While the world is horrified by the novel Coronavirus, scientists at the European Centre for Nuclear Research (CERN) announced the discovery of a never seen before tetraquark. Any finding in particle physics is a phenomenal one because it could tell us a lot about the origins of the universe and how everything came to be. And this discovery is quite charming and quarky (quirky).
Quarks are the elementary particles so any further division of these particles is not possible. This means everything in the universe is ultimately a combination of Quarks. Any new discovery of Quarks therefore increase our understanding about the origin of universe
When three Quarks come together, they form familiar particles known as Baryons, for instance, protons and neutrons, found in the nucleus of an atom. A tetraquark, in particle physics, is an exotic meson composed of four quarks.
Murray Gell-Mann, recipient of the 1969 Nobel Prize in Physics for his work on the theory of Elementary particles, chose the name ‘Quark’. Another scientist, George Zweig from CERN also proposed the Quark theory independently of Gell-Mann.
All the new particles are detected using particle accelerators where particles are accelerated at almost the speed of light and collide to look into their subsets. It is like knocking two rocks together so that they break into smaller constituents.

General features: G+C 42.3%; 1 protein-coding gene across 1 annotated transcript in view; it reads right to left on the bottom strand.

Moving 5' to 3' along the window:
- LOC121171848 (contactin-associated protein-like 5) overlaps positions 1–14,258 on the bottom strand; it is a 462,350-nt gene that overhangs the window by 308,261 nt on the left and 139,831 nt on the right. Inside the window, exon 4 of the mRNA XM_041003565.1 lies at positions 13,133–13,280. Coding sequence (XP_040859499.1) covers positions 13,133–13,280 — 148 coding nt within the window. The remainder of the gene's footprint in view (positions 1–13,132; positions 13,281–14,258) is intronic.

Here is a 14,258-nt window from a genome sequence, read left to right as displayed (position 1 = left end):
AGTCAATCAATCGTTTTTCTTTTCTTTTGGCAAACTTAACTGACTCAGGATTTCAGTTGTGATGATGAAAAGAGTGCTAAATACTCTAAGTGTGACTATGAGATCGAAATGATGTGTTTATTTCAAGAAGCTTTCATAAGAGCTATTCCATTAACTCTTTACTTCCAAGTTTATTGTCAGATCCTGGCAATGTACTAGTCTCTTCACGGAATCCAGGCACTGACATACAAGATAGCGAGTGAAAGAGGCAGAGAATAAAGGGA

The most recent tetraquark, named X (6900) was discovered by CERN physicists while working on LHCb (Large Hadron Collider beauty experiment). The already known tetraquarks contain a particular combination of two relatively heavy quarks and two light Quarks. On the other hand X(6900) consists of four heavy Quarks: two Quarks and two anti-Quarks.
This exclusive particle made of unusual combinations is a perfect setting for understanding the fundamental force of nature known as Strong Interaction. The strong force is vital to comprehend as it binds together protons, neutrons and the nucleus that ultimately make up matter. Another perk of X(6900) is its relatively heavy mass, so these are simpler to look at and are more stable as compared to notoriously fast moving-lighter ones.
The paper written by 800 scientists is yet to be peer-reviewed. The bump observed has a statistical significance of more than five sigma (standard deviations) that is good enough to claim the discovery of a new particle.
In any scenario, this unusual discovery will serve as a piece for completing the puzzle of our universe while serving as evidence of the presence of new particles not yet found.